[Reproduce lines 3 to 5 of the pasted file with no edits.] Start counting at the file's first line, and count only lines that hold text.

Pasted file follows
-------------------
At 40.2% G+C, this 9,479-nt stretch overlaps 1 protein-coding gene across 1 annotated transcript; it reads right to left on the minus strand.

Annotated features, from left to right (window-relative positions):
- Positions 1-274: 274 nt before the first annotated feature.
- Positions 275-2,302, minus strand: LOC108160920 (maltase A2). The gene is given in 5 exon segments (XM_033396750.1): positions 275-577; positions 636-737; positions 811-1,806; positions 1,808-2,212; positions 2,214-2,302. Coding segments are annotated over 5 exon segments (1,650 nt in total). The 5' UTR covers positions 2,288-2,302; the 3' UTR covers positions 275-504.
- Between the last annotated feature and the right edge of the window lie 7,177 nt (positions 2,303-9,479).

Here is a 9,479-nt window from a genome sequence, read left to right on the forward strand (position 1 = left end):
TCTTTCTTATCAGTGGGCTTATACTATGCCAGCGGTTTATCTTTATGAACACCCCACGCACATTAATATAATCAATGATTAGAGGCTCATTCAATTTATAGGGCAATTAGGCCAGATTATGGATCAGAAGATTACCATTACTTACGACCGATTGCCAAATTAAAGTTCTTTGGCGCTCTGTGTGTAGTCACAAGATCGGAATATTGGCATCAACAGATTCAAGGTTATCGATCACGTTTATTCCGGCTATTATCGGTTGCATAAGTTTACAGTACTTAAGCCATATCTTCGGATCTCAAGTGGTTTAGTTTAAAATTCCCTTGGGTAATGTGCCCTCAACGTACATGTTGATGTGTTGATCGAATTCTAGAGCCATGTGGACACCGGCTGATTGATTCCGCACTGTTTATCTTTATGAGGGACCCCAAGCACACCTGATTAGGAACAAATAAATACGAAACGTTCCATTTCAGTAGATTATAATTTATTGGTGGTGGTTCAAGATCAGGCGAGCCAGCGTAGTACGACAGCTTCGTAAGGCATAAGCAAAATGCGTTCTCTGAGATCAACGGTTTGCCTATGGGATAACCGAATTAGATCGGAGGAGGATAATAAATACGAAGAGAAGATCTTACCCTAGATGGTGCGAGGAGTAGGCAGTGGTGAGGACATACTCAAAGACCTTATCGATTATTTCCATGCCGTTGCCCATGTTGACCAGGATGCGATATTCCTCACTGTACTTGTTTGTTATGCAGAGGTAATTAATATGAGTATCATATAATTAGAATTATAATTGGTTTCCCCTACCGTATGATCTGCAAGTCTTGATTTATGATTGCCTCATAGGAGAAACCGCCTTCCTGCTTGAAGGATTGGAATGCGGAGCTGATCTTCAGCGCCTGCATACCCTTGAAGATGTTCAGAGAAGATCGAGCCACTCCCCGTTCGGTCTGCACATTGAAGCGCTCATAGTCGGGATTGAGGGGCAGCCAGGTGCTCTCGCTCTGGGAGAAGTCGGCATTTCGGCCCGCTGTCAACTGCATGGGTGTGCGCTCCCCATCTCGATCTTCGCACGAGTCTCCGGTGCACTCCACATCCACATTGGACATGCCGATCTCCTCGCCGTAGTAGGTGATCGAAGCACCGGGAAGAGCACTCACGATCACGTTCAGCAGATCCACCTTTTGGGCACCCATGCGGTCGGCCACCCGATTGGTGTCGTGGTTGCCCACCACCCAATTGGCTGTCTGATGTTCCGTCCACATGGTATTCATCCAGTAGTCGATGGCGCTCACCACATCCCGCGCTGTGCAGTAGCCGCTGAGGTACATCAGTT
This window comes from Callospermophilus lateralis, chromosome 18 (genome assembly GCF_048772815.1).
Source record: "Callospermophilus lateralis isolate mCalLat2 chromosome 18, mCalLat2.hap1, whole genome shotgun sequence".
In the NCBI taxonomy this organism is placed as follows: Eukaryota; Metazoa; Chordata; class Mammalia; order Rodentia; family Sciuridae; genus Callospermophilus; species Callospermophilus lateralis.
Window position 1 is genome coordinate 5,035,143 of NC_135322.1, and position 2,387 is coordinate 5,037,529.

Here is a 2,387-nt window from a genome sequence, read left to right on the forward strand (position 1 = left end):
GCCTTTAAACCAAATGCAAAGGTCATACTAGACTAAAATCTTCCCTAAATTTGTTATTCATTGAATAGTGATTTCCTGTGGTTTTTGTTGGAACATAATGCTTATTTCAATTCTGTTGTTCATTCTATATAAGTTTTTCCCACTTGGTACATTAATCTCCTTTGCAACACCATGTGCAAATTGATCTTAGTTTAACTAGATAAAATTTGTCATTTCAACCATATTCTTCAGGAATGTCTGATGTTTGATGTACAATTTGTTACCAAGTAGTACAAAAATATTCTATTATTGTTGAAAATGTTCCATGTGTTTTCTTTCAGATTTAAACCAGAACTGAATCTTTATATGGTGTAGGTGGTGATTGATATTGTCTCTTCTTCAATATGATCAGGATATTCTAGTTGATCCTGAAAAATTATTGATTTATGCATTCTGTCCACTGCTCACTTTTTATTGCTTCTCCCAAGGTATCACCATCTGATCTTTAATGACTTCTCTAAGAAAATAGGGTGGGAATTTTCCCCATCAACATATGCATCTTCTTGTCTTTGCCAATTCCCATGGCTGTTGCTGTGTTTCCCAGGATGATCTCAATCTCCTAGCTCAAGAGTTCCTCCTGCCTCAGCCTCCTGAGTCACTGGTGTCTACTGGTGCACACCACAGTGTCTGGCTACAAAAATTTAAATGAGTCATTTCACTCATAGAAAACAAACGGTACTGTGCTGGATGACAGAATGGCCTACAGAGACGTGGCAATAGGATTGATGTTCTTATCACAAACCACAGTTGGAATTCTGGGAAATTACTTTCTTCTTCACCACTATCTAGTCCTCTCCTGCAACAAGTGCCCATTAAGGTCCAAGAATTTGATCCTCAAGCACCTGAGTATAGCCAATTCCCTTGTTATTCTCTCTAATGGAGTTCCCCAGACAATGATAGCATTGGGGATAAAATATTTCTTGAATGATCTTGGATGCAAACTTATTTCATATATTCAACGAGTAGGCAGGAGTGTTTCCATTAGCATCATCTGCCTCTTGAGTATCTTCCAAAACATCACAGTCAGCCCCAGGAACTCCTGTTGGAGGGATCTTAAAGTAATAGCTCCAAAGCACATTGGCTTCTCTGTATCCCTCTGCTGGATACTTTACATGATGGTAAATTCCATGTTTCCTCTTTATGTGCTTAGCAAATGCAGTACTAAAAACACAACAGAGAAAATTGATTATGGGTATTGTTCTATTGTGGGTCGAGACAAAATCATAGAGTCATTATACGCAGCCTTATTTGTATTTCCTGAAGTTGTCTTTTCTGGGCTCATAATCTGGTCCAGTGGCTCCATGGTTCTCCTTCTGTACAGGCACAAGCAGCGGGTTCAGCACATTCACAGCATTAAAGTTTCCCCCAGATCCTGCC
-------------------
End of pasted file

- Positions 1-274: 274 nt before the first annotated feature.
- Positions 275-2,302, minus strand: LOC108160920 (maltase A2). The gene is given in 5 exon segments (XM_033396750.1): positions 275-577; positions 636-737; positions 811-1,806; positions 1,808-2,212; positions 2,214-2,302. Coding segments are annotated over 5 exon segments (1,650 nt in total). The 5' UTR covers positions 2,288-2,302; the 3' UTR covers positions 275-504.
- Between the last annotated feature and the right edge of the window lie 7,177 nt (positions 2,303-9,479).